Veni, vidi, Ventimiglia
Spent two weeks in the south of France, just a few miles outside of Nice – and very nice it was too. Admittedly, there was enough heat to pose a serious threat to this redhead’s wellbeing but I struggled manfully into the pool and have lived to tell the tale. I even managed to make a daytrip to Italy which was an education in itself. Borders are borders and bargains are bargains, it seems. We were speeding down the motorway in our coach when the driver began to talk about the low price of cigarettes in Italy and how many cartons each passenger was allowed to bring back. I had to pinch myself to remind myself that I was actually looking out at the Gulf of Genoa and not driving along some unapproved Border road at home!
Even more hilarious was the French driver’s reaction to seeing how the Italians drove. No sooner had the Italian number plates begun to appear than he started “Mamma mia!” this and “Mamma mia!” that and the other coach passengers – mainly French – all started to laugh. I suspect there may have been an ironic element to their laughter. Surely, the French can’t be unaware at just how badly they drive? That little sign “give way” at roundabouts is obviously not a command but a recommendation to consider the philosophical possibilities of giving way, to think about giving way, to meditate on giving way but not actually an injunction to actually give frigging way.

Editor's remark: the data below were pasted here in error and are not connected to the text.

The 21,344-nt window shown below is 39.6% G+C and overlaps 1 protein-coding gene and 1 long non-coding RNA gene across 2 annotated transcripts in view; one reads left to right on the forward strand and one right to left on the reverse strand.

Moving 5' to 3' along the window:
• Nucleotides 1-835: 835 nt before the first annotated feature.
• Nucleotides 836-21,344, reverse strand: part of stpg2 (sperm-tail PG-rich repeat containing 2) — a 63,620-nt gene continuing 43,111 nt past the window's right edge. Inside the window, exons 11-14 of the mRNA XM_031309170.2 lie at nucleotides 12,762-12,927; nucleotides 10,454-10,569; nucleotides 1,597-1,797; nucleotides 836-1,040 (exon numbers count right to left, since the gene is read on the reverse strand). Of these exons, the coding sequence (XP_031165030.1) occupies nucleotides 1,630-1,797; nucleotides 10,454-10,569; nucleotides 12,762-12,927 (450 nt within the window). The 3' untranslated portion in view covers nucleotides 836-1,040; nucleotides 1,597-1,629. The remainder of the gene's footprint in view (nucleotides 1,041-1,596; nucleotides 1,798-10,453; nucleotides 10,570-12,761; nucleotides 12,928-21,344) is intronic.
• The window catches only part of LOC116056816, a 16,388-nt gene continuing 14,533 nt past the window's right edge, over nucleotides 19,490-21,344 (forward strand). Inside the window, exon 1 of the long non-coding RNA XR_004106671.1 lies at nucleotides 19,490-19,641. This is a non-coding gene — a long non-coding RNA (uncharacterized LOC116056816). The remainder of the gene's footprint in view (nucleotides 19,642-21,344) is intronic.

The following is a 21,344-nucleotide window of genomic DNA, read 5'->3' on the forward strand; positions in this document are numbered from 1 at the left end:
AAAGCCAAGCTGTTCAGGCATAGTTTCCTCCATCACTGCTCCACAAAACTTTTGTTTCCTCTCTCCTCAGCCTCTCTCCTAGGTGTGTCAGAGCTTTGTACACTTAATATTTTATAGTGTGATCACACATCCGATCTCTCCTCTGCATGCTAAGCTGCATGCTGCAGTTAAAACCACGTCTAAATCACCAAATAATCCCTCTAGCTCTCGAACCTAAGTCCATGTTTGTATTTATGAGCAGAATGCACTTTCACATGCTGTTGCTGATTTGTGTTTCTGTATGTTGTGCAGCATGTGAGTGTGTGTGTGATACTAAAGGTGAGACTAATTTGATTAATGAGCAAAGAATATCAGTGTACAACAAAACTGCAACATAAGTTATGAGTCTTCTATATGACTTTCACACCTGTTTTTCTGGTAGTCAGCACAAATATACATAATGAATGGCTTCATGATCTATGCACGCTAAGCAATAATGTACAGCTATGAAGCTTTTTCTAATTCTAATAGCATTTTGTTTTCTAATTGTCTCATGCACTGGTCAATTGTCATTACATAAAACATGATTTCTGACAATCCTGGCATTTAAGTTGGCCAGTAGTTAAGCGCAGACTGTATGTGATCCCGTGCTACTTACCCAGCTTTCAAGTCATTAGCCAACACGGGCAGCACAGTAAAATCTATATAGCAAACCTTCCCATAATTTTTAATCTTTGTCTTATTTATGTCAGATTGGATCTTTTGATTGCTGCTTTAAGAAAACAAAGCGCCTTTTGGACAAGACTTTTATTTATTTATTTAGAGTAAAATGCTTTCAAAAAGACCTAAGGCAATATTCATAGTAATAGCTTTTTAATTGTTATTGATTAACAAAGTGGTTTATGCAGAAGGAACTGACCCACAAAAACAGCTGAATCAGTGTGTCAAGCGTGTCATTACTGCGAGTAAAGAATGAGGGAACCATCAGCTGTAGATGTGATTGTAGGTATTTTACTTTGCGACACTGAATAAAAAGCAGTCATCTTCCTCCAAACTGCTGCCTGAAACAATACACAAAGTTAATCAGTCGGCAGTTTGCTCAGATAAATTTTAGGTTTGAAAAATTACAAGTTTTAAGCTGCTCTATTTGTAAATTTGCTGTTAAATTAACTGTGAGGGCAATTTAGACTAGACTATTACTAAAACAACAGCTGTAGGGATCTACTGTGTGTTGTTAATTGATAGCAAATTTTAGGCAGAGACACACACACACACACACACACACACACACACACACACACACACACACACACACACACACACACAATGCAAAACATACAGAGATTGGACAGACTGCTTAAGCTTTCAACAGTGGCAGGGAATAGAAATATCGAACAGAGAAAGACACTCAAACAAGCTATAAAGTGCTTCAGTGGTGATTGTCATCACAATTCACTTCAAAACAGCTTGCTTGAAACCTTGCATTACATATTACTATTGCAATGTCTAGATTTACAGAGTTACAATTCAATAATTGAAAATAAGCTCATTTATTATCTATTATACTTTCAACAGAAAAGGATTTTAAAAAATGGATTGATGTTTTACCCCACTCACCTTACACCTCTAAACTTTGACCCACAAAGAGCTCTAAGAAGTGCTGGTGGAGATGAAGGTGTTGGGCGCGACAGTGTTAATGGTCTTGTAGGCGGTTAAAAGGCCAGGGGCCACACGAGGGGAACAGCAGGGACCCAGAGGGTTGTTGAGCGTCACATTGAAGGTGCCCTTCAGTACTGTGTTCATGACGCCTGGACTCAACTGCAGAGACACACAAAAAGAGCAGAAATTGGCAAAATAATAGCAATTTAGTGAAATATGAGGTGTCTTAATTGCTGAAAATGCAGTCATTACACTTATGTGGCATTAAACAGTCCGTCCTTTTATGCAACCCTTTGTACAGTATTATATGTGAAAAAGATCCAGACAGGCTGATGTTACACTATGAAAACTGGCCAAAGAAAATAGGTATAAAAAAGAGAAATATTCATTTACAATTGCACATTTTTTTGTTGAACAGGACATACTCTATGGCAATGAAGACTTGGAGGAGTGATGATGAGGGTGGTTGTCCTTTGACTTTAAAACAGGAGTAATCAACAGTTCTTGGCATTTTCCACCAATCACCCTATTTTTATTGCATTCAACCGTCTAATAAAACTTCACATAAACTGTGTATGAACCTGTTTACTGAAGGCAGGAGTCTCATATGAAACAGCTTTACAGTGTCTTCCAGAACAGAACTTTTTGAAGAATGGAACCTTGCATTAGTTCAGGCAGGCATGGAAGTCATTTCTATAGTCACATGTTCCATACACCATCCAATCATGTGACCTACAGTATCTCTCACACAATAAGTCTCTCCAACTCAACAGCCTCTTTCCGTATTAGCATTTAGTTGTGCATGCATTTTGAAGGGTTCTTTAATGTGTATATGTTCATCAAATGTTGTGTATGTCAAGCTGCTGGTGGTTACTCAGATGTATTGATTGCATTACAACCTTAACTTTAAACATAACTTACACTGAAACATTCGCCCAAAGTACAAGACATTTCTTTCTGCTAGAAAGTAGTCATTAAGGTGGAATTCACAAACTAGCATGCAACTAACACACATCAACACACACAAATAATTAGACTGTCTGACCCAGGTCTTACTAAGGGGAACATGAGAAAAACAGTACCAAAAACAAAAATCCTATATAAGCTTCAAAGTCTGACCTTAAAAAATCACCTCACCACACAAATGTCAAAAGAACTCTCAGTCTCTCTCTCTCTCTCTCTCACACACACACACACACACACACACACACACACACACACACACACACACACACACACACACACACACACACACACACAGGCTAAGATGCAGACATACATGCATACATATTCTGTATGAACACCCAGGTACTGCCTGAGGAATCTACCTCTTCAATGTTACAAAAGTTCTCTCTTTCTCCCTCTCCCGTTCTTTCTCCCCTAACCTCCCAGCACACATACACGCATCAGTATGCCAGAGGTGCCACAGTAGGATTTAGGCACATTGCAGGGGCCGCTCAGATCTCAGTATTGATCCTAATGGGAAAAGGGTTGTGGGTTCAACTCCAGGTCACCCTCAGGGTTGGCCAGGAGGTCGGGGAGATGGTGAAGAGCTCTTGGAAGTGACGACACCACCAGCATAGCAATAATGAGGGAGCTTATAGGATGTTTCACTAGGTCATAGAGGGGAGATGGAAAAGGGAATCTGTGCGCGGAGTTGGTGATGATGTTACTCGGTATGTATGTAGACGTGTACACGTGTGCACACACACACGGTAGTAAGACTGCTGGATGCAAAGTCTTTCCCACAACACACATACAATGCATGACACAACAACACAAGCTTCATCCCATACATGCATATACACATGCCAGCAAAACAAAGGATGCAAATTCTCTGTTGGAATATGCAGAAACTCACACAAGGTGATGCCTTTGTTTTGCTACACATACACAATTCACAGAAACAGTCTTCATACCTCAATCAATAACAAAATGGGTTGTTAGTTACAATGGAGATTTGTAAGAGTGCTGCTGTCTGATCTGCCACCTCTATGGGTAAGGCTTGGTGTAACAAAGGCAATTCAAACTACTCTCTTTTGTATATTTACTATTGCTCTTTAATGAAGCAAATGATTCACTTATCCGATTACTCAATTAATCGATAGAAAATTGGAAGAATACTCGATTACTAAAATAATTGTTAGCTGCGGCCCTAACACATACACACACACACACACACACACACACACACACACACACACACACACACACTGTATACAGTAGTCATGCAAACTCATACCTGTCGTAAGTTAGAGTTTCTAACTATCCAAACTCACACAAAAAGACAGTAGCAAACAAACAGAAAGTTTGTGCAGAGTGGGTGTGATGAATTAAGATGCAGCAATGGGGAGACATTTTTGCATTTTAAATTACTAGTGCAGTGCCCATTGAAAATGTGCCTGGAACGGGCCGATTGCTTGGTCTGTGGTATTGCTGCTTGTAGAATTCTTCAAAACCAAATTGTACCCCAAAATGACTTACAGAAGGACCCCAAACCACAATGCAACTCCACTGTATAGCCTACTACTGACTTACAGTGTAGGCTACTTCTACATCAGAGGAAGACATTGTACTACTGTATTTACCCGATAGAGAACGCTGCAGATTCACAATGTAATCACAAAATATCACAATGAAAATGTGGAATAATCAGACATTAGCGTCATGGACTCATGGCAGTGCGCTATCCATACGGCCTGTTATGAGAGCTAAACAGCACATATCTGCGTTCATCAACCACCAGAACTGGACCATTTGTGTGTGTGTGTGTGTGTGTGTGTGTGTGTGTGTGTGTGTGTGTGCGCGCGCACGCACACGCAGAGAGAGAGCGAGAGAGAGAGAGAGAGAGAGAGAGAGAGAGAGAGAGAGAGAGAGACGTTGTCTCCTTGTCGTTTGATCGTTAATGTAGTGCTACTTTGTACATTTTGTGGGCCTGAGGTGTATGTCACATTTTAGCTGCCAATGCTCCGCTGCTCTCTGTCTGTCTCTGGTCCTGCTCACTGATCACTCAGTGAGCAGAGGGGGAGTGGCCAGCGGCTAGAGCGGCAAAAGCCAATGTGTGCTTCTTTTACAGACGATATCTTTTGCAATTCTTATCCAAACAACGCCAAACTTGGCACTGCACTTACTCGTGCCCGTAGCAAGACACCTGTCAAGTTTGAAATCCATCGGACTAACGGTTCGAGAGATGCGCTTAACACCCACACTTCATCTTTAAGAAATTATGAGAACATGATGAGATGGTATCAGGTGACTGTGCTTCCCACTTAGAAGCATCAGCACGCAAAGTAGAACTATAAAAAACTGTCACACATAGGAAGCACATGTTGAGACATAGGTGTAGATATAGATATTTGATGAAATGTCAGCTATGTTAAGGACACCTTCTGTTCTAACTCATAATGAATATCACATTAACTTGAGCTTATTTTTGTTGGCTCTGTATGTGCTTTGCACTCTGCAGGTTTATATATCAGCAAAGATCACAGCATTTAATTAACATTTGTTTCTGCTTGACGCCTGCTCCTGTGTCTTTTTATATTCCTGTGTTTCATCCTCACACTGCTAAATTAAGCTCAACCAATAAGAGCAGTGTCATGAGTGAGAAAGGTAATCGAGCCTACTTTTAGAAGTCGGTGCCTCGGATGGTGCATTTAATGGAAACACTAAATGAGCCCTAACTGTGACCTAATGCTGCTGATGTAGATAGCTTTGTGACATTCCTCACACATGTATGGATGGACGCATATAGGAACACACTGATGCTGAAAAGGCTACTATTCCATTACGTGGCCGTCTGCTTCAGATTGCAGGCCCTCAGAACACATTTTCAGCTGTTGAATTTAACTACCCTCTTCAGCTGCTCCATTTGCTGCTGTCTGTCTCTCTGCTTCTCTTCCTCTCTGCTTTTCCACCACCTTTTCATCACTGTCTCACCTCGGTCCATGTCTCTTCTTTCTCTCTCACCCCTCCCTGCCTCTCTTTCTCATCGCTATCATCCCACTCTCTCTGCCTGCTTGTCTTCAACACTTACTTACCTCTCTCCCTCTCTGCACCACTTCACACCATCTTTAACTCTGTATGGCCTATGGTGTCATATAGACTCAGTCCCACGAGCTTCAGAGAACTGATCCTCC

And as for Zebra crossings, they are not something that encourages the French driver to slow down but rather to speed up and to hell with all pedestrians. I especially enjoyed witnessing one cultural exchange when a tourist aimed a kick at a local’s car as it drove through the Zebra crossing on which he was still walking. Oh la la! The Italians, however, actually stop at Zebra crossings. Mamma mia indeed!
Still, I finally got to Italy and the beautiful town of Ventimiglia, thus giving me the chance to utter the immortal line: veni, vidi, Ventimiglia.